By Moana 'Ulu'ave

SALT LAKE CITY, Utah (Pacific Eye, August 2007) – I sit and faintly listen to the drawl of the elders’ voices—a pattern of ups and downs curl around distant sounds. My memory tries to discern these beats and tones as jazz or maybe rap. Unable to comprehend, I become possessed by the images that surround me. Shacks made from scrap metal and plywood, doors that barely shut or open, cracked windows and no windows at all juxtapose their paradise backdrop. "Do you understand what I’m saying?" my grandfather’s brother pauses from his monologue to admonish me in Tongan.

I smile in false affirmation and reply with a thick American accent "Io."

My incompetence fuels a thought, "I am still Tongan." However, one generation removed from my ancestral island, I can no longer converse with members of my own family. What were my expectations coming to Tonga anyway? I expected to have this all-encompassing-soul-searin’-singin’-in-the-rain moment when I arrived that shouted from my spirit, "GIRL, YOU ARE TONGAN!" Instead, I felt only shame. I was ashamed because I no longer spoke the language and I was not worthy to be in the presence of such humble people. Within that shame, a dichotomy of emotion occurred: I never felt the least Tongan and the most Tongan in my entire life. This paradox ran through my body. I could hear the call of the ancestors’ drums with each crashing wave but my American drum responded in sound waves as alien as a French horn.

My identity struggle differs from those who fluently speak Tongan and live in Tonga. I am American and Tongan. The duality conflict, not biracial but bicultural. I was born and raised in the United States. And going to Tonga made me realize that I hold claim only to Tongan genetics and distant relics; I cannot say I am completely part of Tongan culture. I know more about George Washington than Queen Salote; I know more about Miss America than Miss Hailala.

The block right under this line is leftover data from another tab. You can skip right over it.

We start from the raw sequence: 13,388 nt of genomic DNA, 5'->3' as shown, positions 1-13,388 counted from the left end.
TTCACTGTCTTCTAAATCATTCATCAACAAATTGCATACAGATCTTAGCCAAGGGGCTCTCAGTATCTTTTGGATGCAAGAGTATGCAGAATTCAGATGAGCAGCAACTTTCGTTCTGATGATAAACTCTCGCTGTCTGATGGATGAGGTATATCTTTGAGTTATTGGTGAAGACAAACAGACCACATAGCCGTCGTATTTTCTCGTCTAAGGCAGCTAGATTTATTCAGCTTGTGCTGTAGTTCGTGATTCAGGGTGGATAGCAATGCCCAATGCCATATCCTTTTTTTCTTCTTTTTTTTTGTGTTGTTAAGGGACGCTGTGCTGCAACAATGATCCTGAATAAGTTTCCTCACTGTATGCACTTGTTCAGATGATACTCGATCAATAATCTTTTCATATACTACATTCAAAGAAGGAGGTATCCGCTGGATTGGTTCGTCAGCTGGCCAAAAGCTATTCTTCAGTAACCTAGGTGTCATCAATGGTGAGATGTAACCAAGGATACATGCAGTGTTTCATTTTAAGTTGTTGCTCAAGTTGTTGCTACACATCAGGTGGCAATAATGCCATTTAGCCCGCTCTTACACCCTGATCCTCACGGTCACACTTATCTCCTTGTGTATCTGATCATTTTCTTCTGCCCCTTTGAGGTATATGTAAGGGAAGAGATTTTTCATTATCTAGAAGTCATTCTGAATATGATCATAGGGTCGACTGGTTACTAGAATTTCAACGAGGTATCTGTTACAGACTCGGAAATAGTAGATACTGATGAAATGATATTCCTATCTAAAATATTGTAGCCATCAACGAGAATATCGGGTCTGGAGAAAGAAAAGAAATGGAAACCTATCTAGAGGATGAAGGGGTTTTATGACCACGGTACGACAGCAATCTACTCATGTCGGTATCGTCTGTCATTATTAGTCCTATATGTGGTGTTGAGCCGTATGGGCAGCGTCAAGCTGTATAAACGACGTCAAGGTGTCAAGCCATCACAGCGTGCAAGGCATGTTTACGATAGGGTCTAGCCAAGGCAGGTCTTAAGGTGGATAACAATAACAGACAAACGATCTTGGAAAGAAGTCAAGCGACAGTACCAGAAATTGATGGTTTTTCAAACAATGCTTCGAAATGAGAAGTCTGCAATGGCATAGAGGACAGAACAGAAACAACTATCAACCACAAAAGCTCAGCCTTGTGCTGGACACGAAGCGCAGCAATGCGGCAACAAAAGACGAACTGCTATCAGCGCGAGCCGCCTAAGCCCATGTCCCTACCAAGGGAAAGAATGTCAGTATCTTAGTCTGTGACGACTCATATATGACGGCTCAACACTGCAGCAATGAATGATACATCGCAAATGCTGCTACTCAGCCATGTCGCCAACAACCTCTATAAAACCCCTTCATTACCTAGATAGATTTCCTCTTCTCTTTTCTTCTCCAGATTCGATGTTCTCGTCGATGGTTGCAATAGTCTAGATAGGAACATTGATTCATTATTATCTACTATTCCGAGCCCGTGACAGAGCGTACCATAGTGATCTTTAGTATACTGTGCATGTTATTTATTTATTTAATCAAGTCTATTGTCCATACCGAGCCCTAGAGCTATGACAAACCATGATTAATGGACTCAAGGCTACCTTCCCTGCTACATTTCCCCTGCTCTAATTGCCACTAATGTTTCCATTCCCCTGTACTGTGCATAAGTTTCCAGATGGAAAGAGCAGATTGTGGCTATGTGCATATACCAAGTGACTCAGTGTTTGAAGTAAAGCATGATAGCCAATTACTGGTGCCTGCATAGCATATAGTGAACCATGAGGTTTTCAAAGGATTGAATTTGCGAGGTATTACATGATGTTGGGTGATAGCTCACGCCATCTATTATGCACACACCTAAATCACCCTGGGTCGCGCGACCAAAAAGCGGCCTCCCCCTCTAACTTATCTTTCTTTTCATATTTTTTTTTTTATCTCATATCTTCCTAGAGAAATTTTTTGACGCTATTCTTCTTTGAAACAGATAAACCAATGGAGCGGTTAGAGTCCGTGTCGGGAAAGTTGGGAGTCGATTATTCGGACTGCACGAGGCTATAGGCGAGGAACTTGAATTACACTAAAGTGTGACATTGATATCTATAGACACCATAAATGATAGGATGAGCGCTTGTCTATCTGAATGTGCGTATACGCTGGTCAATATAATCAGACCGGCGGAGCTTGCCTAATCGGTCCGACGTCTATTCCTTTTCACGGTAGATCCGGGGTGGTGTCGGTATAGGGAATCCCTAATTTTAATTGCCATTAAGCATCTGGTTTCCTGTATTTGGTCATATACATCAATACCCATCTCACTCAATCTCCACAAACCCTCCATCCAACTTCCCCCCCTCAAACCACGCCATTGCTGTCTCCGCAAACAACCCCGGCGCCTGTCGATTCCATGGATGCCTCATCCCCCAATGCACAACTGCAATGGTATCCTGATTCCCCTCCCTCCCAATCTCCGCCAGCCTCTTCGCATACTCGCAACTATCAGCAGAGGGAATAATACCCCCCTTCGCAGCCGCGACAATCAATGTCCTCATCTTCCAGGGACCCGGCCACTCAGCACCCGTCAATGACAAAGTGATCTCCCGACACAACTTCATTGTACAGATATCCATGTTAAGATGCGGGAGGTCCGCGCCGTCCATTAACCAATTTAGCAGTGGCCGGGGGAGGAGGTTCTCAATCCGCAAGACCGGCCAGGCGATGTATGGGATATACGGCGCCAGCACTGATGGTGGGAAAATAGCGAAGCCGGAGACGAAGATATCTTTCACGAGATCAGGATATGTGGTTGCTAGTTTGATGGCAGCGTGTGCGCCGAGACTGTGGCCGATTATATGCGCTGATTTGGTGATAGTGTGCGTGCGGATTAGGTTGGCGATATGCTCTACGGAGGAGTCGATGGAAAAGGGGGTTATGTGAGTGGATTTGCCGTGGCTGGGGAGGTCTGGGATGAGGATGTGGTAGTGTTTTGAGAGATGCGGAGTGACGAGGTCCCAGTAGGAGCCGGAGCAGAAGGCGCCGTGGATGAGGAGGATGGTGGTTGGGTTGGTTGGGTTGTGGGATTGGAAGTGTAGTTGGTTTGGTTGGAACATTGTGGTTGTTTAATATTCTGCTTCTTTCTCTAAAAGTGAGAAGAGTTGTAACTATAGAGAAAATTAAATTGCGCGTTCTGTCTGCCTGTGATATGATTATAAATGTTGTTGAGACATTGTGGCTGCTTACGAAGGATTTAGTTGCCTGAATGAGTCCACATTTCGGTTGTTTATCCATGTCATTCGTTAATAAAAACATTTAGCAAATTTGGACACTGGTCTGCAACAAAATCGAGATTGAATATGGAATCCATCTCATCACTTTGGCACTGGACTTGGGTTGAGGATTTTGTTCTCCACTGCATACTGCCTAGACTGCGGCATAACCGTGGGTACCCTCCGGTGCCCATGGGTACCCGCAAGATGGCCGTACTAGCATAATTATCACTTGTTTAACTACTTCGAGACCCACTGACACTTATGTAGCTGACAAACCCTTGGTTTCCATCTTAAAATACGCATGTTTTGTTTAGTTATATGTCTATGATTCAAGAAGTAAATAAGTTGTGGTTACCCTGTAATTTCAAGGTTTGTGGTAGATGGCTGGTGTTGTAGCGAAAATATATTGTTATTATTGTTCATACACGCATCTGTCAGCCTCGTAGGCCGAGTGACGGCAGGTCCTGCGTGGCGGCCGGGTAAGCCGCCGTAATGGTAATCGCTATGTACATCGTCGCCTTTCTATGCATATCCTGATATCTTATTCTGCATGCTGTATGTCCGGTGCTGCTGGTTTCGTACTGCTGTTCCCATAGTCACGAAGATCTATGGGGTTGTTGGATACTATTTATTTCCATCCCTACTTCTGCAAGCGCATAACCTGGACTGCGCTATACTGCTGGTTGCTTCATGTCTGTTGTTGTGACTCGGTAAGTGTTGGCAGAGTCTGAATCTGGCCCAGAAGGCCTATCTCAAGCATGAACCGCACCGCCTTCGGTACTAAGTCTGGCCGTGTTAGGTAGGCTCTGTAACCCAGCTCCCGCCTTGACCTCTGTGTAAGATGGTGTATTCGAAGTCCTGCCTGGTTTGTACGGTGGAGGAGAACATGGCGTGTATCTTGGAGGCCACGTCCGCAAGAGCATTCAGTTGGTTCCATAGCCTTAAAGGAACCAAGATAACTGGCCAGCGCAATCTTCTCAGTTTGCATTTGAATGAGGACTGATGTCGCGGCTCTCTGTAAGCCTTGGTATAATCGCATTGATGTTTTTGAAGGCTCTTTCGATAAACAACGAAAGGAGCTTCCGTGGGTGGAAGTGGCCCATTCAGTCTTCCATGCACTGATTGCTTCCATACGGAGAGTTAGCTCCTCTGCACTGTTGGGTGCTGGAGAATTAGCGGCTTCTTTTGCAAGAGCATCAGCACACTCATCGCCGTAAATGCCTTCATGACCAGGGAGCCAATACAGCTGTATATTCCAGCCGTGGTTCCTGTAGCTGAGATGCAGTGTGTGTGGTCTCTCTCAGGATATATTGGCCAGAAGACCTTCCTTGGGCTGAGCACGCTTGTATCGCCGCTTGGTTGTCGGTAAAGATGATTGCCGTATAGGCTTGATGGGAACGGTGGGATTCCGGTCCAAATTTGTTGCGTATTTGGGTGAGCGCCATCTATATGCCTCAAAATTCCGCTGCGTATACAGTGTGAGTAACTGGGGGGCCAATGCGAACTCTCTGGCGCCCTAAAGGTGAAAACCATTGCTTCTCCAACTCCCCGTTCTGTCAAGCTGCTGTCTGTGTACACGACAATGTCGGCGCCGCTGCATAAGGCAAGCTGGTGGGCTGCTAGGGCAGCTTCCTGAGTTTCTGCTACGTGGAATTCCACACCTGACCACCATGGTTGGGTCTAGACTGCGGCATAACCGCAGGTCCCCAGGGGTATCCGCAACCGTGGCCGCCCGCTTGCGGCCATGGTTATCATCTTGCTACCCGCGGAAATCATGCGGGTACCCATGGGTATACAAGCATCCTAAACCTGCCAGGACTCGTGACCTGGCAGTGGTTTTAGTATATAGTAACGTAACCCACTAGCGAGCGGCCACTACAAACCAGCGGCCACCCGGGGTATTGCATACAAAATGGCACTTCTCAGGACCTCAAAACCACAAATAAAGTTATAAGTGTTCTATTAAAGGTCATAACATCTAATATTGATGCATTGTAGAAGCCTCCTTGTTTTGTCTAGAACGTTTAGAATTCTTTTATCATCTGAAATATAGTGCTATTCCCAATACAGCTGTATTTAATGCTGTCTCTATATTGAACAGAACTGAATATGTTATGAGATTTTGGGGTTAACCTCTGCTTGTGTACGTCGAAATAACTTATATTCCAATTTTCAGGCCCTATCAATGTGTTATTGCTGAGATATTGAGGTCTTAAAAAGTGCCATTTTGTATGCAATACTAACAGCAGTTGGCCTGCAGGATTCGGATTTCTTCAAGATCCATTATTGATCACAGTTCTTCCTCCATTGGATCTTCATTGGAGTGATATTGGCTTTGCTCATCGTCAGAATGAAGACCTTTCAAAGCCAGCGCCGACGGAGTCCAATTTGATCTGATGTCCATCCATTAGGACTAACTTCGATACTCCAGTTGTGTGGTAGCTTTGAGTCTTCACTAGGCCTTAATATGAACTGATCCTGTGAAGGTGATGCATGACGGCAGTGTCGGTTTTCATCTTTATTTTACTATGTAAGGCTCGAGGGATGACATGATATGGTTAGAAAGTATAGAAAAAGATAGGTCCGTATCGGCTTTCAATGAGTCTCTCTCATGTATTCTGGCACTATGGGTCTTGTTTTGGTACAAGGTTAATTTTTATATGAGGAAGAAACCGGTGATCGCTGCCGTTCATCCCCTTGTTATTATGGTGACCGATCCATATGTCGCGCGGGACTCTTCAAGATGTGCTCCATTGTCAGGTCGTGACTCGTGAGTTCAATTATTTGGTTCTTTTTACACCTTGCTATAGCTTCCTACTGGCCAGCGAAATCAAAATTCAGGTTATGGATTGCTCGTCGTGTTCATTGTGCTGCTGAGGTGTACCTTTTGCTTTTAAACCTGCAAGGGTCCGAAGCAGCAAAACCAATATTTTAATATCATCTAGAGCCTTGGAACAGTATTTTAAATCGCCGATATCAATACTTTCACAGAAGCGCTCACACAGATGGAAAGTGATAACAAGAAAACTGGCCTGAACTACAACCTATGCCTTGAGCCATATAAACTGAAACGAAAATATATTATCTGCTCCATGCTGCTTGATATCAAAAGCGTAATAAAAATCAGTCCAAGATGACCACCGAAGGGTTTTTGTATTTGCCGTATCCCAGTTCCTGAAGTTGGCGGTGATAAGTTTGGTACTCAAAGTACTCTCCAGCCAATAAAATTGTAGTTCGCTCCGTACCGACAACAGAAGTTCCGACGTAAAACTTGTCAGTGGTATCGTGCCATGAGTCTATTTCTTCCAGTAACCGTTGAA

W.E.B. Du Bois wrote on the struggle of identity yet undeniable link between race and nation in his book The Souls of Black Folk. Although his circumstances were different, the internal conflict was similar. He writes: "One ever feels his two-ness – an American, a Negro; two souls, two thoughts, two unreconciled strivings; two warring ideals in one dark body, whose dogged strength alone keeps it from being torn asunder" (5). Du Bois like many Tongan-Americans could not deny his heritage, however, recognized himself as an American (whether Americans claimed him or not).

This identity conflict has become more prevalent as a result of globalization. I am the generation that must bridge this "two-ness" into some sort of hybrid identity. Whether you’re a first generation American, Canadian, New Zealander or whatever, you like I must look in the mirror of understanding and ask, "Who am I?"

I am a girl who never really wanted to be Tongan until her first year in college. I believed that Western epistemology was the only epistemology since it was the most economically viable. I didn’t want to learn my mother’s ignorant tongue, my father’s broken ways, my grandparents’ foolish traditions. I did not see its worth. I would rather be something else like black or Italian.